During the Cold War, the USSR's first atomic bomb was produced at Sarov.
Sarov is part of the heart of Russia's nuclear operations.
Multiple people in Russian Federation who had access to one of the country's most powerful computers allowed their curiosity to get the best of them, and they wound up in jail for it.
Several scientists working at a nuclear weapons facility in Russian Federation were arrested this week on the suspicion that they used one of the country's most powerful supercomputers to mine bitcoins, the BBC reported. The supercomputer is not supposed to be connected to the internet, which was the scientists' undoing-once they attempted an online connection to mine cryptocurrency, an alert was sent to the facility's security department, which in turn contacted the Federal Security Service (FSB). The scientists were then handed over to the Federal Security Service (FSB). Head of the institute's press service, Tatyana Zalesskaya, confirmed the arrests to Russian news agency Interfax.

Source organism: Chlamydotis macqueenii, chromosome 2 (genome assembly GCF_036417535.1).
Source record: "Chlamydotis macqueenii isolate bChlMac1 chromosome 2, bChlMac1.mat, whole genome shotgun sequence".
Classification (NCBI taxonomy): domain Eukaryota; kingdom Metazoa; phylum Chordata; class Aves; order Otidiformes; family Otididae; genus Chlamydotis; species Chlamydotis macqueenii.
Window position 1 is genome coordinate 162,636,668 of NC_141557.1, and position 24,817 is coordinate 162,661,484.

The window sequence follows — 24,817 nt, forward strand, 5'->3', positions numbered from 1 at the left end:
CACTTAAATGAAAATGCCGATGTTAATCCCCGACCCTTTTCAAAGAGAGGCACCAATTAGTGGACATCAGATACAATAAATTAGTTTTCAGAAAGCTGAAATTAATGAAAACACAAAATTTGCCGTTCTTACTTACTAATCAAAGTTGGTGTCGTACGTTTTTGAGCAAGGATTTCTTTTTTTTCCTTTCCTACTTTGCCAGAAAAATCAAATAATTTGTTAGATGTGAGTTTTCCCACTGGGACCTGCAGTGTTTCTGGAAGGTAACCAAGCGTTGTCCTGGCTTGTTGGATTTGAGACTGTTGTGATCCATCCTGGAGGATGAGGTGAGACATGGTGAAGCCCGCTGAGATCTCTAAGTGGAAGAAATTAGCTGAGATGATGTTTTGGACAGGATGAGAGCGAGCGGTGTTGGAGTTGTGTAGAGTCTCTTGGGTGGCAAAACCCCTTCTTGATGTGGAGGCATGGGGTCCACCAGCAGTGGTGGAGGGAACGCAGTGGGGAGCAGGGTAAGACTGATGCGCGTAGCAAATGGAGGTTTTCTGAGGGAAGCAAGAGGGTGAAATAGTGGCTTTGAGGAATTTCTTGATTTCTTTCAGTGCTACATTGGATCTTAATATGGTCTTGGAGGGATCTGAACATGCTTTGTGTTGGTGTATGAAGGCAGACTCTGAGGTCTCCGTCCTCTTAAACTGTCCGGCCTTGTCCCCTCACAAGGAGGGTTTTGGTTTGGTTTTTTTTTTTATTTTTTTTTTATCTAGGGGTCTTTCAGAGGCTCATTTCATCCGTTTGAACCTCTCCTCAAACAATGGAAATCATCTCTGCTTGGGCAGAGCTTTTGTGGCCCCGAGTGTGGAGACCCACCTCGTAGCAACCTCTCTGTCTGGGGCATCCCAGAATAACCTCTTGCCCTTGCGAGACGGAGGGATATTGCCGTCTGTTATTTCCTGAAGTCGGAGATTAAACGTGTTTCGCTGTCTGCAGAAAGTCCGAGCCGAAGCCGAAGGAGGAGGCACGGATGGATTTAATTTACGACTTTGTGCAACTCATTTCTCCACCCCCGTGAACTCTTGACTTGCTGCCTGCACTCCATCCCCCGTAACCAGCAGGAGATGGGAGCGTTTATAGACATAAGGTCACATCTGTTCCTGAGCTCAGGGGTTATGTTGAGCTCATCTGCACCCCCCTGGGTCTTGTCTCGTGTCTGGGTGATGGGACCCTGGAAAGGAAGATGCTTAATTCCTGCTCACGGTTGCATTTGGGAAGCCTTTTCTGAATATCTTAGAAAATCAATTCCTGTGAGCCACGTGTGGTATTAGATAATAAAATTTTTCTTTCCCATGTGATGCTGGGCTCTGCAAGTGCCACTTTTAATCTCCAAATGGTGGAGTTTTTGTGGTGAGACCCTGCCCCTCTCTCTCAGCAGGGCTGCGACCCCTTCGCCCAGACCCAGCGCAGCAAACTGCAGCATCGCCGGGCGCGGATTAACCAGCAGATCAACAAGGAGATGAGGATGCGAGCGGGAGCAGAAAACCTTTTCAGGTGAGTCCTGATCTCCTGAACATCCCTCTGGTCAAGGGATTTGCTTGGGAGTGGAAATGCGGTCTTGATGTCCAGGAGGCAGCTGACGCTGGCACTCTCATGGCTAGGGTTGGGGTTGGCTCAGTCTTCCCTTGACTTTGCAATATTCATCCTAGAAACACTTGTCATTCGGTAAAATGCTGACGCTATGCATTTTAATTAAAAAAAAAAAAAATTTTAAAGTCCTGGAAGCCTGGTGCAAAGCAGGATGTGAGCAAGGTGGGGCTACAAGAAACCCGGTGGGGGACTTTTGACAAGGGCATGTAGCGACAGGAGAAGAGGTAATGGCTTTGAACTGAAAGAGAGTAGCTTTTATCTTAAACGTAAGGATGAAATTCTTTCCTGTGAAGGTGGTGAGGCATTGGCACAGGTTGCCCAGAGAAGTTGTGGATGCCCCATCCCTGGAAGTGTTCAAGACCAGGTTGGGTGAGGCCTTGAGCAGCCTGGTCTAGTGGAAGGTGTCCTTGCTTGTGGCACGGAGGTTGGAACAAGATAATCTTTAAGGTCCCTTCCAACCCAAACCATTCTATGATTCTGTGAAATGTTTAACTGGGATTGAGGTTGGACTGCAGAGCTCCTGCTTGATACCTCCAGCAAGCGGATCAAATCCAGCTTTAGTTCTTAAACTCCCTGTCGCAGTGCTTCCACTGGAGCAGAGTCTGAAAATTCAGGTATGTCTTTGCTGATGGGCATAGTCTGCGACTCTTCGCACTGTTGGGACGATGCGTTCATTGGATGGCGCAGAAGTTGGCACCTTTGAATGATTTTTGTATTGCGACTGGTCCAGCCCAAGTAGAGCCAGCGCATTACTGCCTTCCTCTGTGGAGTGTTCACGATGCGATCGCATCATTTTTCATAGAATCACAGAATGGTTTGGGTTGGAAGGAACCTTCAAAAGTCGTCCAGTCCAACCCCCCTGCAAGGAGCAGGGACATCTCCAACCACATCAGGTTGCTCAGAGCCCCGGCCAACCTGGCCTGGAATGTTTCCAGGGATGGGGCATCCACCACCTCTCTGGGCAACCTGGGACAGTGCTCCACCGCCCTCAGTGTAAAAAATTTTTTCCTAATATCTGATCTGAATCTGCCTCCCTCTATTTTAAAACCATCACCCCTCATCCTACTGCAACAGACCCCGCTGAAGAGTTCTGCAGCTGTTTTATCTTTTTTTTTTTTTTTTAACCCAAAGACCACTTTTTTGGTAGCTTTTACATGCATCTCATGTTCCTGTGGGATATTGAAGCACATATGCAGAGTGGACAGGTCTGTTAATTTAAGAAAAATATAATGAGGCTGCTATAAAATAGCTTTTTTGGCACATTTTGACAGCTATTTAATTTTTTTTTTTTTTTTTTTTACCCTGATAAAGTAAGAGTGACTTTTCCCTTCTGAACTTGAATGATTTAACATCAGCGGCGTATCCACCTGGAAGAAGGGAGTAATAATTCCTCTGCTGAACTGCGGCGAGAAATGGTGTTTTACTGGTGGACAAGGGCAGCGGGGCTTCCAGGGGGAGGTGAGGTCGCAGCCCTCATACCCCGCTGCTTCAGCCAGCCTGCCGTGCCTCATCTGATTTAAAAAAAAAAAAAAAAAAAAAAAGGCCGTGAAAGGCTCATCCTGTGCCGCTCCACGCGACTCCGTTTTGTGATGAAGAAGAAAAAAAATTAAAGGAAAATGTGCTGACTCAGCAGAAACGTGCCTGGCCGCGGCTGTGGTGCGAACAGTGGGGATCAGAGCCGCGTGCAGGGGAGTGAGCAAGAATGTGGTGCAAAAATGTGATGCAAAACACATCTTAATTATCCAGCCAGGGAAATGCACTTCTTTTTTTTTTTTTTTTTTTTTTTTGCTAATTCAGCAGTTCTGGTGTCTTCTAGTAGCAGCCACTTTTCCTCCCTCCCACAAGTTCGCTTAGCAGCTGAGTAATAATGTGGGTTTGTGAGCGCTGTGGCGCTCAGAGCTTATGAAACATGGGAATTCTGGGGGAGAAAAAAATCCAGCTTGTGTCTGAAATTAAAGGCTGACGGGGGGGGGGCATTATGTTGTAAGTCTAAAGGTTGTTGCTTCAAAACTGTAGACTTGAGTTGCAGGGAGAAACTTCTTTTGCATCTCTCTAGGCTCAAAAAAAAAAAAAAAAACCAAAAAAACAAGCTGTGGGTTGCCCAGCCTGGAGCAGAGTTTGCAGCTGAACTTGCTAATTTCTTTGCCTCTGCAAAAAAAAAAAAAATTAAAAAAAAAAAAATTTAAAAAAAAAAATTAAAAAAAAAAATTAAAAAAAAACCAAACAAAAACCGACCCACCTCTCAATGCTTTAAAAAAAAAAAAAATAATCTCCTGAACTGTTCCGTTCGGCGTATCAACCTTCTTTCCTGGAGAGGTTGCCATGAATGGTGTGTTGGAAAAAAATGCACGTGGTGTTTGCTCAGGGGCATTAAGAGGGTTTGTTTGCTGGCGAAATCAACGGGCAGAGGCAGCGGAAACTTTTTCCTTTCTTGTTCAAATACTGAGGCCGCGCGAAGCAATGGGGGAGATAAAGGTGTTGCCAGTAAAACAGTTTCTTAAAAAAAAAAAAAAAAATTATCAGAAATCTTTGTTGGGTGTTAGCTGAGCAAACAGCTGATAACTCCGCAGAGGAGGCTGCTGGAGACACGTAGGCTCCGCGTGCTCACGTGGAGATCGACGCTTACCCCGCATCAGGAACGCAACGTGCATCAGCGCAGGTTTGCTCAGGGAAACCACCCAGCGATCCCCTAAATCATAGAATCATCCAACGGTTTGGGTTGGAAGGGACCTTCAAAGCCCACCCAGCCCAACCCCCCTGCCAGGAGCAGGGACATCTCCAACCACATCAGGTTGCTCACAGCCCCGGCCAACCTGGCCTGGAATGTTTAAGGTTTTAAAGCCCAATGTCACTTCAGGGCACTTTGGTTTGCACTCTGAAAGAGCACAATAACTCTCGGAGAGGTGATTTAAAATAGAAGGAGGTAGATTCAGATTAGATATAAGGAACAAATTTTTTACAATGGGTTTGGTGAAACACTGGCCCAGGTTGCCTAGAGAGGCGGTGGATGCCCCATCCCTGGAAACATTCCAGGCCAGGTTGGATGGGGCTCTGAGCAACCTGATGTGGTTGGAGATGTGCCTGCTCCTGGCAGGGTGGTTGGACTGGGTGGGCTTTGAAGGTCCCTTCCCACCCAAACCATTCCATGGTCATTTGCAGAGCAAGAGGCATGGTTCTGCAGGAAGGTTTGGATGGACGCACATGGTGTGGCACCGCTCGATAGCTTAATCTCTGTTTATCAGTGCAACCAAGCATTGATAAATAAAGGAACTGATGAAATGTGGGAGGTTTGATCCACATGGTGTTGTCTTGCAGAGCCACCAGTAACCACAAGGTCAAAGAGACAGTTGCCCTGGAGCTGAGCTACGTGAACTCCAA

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Why did they try to use that particular supercomputer to mine Bitcoins? Innovations in computing provide an endless supply of new schemes, whether it's cryptocurrency mining, phishing scams to break into your bank account or ransomware that locks up your laptop.
The nuclear center employs about 20,000 people; it's supercomputer can do the equivalent of 1,000 trillion calculations per second, the BBC reported.
Mining crypto-currencies requires great computational power and huge amounts of energy. There have also been other attempts to illicitly use corporate systems for mining.
Sarov is surrounded by a tightly guarded no-man's-land, with barbed wire fences to keep the curious away.